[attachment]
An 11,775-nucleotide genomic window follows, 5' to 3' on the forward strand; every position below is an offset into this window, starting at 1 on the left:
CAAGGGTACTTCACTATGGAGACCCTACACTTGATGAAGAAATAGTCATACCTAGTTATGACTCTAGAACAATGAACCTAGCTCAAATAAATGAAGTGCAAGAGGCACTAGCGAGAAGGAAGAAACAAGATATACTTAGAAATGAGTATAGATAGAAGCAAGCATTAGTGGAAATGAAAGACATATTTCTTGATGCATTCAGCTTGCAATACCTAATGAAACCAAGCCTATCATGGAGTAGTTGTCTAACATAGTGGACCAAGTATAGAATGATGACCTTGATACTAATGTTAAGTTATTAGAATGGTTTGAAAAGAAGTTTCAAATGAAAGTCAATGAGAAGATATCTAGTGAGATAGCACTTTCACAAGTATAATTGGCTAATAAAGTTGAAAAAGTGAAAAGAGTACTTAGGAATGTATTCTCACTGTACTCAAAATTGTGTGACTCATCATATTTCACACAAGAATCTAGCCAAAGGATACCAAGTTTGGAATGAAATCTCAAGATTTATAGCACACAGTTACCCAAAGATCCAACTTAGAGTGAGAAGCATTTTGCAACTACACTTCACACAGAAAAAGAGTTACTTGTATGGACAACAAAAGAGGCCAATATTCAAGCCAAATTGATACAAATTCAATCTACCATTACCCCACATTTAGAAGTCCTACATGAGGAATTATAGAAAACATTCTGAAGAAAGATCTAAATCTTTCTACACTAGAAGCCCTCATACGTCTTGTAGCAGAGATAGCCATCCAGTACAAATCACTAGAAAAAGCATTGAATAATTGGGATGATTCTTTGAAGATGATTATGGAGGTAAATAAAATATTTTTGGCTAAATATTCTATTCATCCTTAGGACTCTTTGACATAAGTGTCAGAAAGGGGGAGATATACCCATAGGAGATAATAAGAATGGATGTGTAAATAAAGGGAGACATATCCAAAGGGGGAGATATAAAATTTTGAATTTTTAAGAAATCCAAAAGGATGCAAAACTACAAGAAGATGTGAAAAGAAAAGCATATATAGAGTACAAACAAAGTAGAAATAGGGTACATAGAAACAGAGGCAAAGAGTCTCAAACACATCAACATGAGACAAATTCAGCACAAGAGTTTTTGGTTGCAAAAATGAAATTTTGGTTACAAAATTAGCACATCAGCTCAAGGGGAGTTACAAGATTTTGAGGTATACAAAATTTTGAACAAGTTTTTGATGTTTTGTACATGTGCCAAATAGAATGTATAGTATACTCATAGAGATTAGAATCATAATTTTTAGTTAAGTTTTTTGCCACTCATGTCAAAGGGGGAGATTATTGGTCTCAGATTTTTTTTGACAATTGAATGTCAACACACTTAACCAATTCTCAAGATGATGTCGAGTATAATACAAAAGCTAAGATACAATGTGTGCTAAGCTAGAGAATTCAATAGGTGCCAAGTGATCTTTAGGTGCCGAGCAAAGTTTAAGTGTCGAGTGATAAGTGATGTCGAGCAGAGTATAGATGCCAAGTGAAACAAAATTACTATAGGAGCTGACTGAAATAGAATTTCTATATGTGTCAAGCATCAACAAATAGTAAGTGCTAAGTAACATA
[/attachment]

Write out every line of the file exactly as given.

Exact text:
An 11,775-nucleotide genomic window follows, 5' to 3' on the forward strand; every position below is an offset into this window, starting at 1 on the left:
CAAGGGTACTTCACTATGGAGACCCTACACTTGATGAAGAAATAGTCATACCTAGTTATGACTCTAGAACAATGAACCTAGCTCAAATAAATGAAGTGCAAGAGGCACTAGCGAGAAGGAAGAAACAAGATATACTTAGAAATGAGTATAGATAGAAGCAAGCATTAGTGGAAATGAAAGACATATTTCTTGATGCATTCAGCTTGCAATACCTAATGAAACCAAGCCTATCATGGAGTAGTTGTCTAACATAGTGGACCAAGTATAGAATGATGACCTTGATACTAATGTTAAGTTATTAGAATGGTTTGAAAAGAAGTTTCAAATGAAAGTCAATGAGAAGATATCTAGTGAGATAGCACTTTCACAAGTATAATTGGCTAATAAAGTTGAAAAAGTGAAAAGAGTACTTAGGAATGTATTCTCACTGTACTCAAAATTGTGTGACTCATCATATTTCACACAAGAATCTAGCCAAAGGATACCAAGTTTGGAATGAAATCTCAAGATTTATAGCACACAGTTACCCAAAGATCCAACTTAGAGTGAGAAGCATTTTGCAACTACACTTCACACAGAAAAAGAGTTACTTGTATGGACAACAAAAGAGGCCAATATTCAAGCCAAATTGATACAAATTCAATCTACCATTACCCCACATTTAGAAGTCCTACATGAGGAATTATAGAAAACATTCTGAAGAAAGATCTAAATCTTTCTACACTAGAAGCCCTCATACGTCTTGTAGCAGAGATAGCCATCCAGTACAAATCACTAGAAAAAGCATTGAATAATTGGGATGATTCTTTGAAGATGATTATGGAGGTAAATAAAATATTTTTGGCTAAATATTCTATTCATCCTTAGGACTCTTTGACATAAGTGTCAGAAAGGGGGAGATATACCCATAGGAGATAATAAGAATGGATGTGTAAATAAAGGGAGACATATCCAAAGGGGGAGATATAAAATTTTGAATTTTTAAGAAATCCAAAAGGATGCAAAACTACAAGAAGATGTGAAAAGAAAAGCATATATAGAGTACAAACAAAGTAGAAATAGGGTACATAGAAACAGAGGCAAAGAGTCTCAAACACATCAACATGAGACAAATTCAGCACAAGAGTTTTTGGTTGCAAAAATGAAATTTTGGTTACAAAATTAGCACATCAGCTCAAGGGGAGTTACAAGATTTTGAGGTATACAAAATTTTGAACAAGTTTTTGATGTTTTGTACATGTGCCAAATAGAATGTATAGTATACTCATAGAGATTAGAATCATAATTTTTAGTTAAGTTTTTTGCCACTCATGTCAAAGGGGGAGATTATTGGTCTCAGATTTTTTTTGACAATTGAATGTCAACACACTTAACCAATTCTCAAGATGATGTCGAGTATAATACAAAAGCTAAGATACAATGTGTGCTAAGCTAGAGAATTCAATAGGTGCCAAGTGATCTTTAGGTGCCGAGCAAAGTTTAAGTGTCGAGTGATAAGTGATGTCGAGCAGAGTATAGATGCCAAGTGAAACAAAATTACTATAGGAGCTGACTGAAATAGAATTTCTATATGTGTCAAGCATCAACAAATAGTAAGTGCTAAGTAACATA